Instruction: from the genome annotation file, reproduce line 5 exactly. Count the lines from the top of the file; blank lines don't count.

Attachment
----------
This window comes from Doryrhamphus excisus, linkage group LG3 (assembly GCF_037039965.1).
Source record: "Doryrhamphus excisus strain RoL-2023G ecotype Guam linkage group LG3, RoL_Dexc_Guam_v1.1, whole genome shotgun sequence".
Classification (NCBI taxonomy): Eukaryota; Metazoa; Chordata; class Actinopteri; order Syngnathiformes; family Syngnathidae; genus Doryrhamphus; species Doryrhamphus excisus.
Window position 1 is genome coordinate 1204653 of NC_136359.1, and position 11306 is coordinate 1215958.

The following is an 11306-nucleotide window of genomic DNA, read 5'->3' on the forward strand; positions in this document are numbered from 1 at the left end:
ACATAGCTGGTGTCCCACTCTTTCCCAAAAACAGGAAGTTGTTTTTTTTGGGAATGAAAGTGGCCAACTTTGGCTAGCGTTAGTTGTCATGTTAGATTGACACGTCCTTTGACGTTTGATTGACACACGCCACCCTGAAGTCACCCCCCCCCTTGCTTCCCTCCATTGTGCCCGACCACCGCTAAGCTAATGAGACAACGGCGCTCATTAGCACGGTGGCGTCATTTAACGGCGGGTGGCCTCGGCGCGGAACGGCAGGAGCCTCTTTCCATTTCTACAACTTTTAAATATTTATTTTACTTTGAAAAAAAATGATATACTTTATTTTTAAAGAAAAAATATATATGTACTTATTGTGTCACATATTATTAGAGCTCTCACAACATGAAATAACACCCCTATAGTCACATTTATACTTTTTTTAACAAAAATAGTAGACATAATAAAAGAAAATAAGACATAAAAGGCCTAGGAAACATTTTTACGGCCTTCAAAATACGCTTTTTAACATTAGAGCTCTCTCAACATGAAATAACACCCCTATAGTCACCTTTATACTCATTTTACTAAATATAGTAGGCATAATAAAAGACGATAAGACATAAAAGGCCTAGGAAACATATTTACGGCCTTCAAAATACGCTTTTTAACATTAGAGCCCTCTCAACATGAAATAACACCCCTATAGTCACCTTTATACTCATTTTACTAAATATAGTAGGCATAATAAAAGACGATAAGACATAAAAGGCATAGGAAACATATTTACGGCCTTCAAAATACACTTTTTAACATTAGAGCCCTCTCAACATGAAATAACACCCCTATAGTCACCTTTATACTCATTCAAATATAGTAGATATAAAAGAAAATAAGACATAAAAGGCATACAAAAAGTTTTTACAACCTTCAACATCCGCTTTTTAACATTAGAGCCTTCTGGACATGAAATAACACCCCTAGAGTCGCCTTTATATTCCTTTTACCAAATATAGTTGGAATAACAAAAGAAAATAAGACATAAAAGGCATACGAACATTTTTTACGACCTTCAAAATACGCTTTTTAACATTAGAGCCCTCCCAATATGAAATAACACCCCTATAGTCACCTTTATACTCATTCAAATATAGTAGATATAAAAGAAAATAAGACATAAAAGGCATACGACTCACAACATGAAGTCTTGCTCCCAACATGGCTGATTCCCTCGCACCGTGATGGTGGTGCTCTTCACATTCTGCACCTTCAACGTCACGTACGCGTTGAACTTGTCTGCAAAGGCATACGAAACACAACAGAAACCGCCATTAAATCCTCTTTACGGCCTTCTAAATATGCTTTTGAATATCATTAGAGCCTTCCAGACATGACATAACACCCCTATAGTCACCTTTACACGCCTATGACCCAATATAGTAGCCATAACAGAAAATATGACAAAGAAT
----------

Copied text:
The following is an 11306-nucleotide window of genomic DNA, read 5'->3' on the forward strand; positions in this document are numbered from 1 at the left end: